Out West Arts: Performance at the end of the world

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Hey Sailor!

May 05, 2012

James Morris and Nathan Gunn Photo: Ken Howard/Met Opera 2012
Remember all those things I said about the Metropolitan Opera’s new Robert Lepage-directed Ring Cycle yesterday? Well now I’m having second thoughts. Not so much about the overall quality of the production itself, but how it fits into the greater scheme of things. After seeing the premiere of the company’s final production of the 2011/2012 season, Britten’s Billy Budd on Friday, I’m reminded of of some of what Met Opera General Director Peter Gelb was faced with when taking over the company in 2006 – a roster of dozens of decrepit, ugly, outdated productions that had more or less left the company sidelined artistically and contributed to a slow but steady slippage financially as well. The new Ring may be boring, but at least its an effort to replace a production that should have been gone long ago. The Met’s current production of Billy Budd, originally directed by John Dexter entered the world in 1978, making it older than several of the performers currently appearing in it. It is the only production of the opera that the Met has ever presented and it hasn't been seen here since 1997. And now it has been wheeled out again largely as a vehicle for star baritone Nathan Gunn to perform one of his signature roles for three performances only at the very tail end of the current season.

Dexter’s vision may have been exciting over three decades ago, but now the claustrophobic, dark set looks quizzical despite its many levels which expand and contract when needed to make room for the chorus. All this movement isn’t as noisy as Lepage’s machine set for the Ring, but it’s just as bland. Oddly everything outside of the boat is in pitch-black darkness suggesting all of the depicted events transpire in the middle of a starless night. Maybe so, but how the boat gets around without even the suggestions of masts is something that nags in the back of the mind for the whole show. Ropes are pulled during the first chorus number, but the main activity depicted there isn’t raising the mast as much as scrubbing the deck, which more or less sets the tone for the rest of the evening. Probably the highlight of the whole evening comes at the start of Act II when the chorus appears ready for an attack on a nearby French ship, spreading themselves out on the set like some giant wedding cake and firing cannons. But none of this is particularly satisfying dramatically.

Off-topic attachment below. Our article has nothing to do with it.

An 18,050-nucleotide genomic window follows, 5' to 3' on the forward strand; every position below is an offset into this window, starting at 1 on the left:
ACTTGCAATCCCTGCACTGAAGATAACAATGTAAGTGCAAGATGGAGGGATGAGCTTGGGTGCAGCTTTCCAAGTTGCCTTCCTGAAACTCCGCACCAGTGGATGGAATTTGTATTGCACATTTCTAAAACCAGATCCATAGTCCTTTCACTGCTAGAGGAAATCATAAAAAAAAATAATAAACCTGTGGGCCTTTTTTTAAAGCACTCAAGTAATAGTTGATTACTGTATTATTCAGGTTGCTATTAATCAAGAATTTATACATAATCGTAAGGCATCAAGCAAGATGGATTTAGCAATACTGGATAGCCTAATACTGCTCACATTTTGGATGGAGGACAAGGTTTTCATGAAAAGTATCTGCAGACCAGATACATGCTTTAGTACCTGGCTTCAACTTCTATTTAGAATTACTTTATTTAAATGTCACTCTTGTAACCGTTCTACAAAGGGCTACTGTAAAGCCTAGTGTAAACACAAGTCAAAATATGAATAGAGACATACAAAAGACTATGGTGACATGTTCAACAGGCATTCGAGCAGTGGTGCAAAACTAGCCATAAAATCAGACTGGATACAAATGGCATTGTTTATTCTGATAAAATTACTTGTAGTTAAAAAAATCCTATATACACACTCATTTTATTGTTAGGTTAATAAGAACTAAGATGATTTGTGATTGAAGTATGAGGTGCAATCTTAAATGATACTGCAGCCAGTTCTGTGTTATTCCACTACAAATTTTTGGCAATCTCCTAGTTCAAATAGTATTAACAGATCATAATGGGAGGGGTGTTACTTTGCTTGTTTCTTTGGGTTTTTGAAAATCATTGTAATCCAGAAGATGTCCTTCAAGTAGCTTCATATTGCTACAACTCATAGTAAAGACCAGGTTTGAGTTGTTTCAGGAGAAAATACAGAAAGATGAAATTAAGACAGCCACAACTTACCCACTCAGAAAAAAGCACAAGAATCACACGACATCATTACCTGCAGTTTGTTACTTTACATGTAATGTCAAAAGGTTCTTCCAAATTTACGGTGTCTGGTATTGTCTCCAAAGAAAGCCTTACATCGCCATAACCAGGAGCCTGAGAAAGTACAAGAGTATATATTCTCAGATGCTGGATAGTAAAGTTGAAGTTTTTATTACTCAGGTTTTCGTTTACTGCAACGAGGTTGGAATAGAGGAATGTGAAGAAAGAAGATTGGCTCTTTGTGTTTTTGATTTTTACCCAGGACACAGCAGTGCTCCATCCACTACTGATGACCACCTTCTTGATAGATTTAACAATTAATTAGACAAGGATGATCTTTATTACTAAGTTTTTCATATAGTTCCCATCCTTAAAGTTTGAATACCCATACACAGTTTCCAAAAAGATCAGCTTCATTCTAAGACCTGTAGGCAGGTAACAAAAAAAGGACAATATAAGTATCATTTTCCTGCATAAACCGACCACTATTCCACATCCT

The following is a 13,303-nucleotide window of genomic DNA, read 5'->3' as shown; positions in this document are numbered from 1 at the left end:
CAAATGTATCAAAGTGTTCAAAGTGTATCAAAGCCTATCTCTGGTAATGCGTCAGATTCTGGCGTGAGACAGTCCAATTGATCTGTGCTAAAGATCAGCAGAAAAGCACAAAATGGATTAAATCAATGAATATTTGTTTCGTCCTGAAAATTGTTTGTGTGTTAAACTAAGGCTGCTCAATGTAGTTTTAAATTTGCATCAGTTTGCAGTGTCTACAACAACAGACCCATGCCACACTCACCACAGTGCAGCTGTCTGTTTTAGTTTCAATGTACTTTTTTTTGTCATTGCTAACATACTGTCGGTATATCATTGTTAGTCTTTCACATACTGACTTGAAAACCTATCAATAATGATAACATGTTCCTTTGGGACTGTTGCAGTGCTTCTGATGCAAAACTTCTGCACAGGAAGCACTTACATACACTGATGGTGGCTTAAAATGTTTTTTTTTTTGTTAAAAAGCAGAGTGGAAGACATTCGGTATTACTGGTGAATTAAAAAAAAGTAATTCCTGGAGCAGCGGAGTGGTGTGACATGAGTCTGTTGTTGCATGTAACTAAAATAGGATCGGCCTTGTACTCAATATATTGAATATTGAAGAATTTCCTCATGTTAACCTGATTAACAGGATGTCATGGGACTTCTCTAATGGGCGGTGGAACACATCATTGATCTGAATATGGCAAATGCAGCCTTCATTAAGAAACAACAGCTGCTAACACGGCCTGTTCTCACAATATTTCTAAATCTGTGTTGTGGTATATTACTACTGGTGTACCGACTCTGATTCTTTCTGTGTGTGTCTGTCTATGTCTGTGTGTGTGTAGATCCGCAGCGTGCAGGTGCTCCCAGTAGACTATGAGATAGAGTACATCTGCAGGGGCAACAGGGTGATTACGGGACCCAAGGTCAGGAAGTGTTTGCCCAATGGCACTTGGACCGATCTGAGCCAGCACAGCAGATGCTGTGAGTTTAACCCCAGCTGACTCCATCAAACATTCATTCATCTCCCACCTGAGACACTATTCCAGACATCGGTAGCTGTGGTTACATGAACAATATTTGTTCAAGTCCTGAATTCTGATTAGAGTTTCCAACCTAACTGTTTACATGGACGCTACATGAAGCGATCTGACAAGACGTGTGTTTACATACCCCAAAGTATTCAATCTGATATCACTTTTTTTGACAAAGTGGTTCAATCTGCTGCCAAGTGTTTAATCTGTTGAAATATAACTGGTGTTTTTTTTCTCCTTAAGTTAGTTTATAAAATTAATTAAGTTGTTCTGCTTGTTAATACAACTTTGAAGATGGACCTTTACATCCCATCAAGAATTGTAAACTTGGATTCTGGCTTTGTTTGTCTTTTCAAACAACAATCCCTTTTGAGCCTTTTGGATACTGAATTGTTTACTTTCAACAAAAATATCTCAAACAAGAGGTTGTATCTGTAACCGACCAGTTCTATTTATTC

The musical performance on opening night fared only marginally better. As mentioned the show was an excuse to have Gunn perform one of his signature roles, and while that is a great idea, Dexter’s production often sidelines the character. It’s also a performance almost every other opera house offered up over a decade ago. The out-of-date production may have been an issue in hesitating to revive the production for Gunn, and at this point he isn't enough to save it. He is handsome and honey-voiced, and, wig aside, he embodies this role. But there's a lot more to Britten's operas than star turns and musically not everything else fared so well. Again the orchestra and even more concerning, the chorus, sounded decidedly under-rehearsed. Conductor David Robertson elected to take strangely slow tempi throughout making the show feel more like Pelléas et Mélisande than Melville’s tale of morality and duty at sea.

The cast featured another throwback to 1978 as well with James Morris and Claggert, a role he performed in that opening season as well opposite Peter Pears as Vere. Morris has worn a bit better than the production overall and he does project evil well, but the lower range of his voice has thinned considerably since his heyday. The biggest ovation went to John Daszak who dominated most of the evening with a nuanced and detailed performance as Captain Vere. There are a lot of other familiar faces in the cast who were fun to see such as Kyle Ketelsen, Keith Miller, Ryan McKinny, Eliot Madore, among others, but the pleasure in any of these brief solo turns couldn't tip the balance toward a cohesive performance. But sometimes things can improve with a few performances, so if you've missed this show from your childhood, it's back as it always was before with two more performances next Thursday and Saturday.



Brian is absolutely correct. I was privileged to see the original production at the MET in 1978, which marked Peter Pears' debut at the house. It was an overwhelming experience, musically, emotionally and theatrically. Not so what I witnessed last night. No drama, no tension, glacial pacing, dull staging, and I do not remember the set being so dark and gloomy so much of the time. "Billy Budd" is a great opera, unique in the twentieth century canon. It deserves to find converts, which the current production will not achieve—decidedly the opposite. A significant disappointment.

David Katz
I was at Billy Budd Friday night and I could barely keep my eyes open. I don't understand the rave reviews (see, e.g., NYT).

You pretty much summed it up for me. It was BORING. Drab. And the music sucked.

I saw a Ring Cycle and while it was long, I mostly stayed awake throughout the four operas and, for the most part, I was entertained. Not so with Billy Boy.
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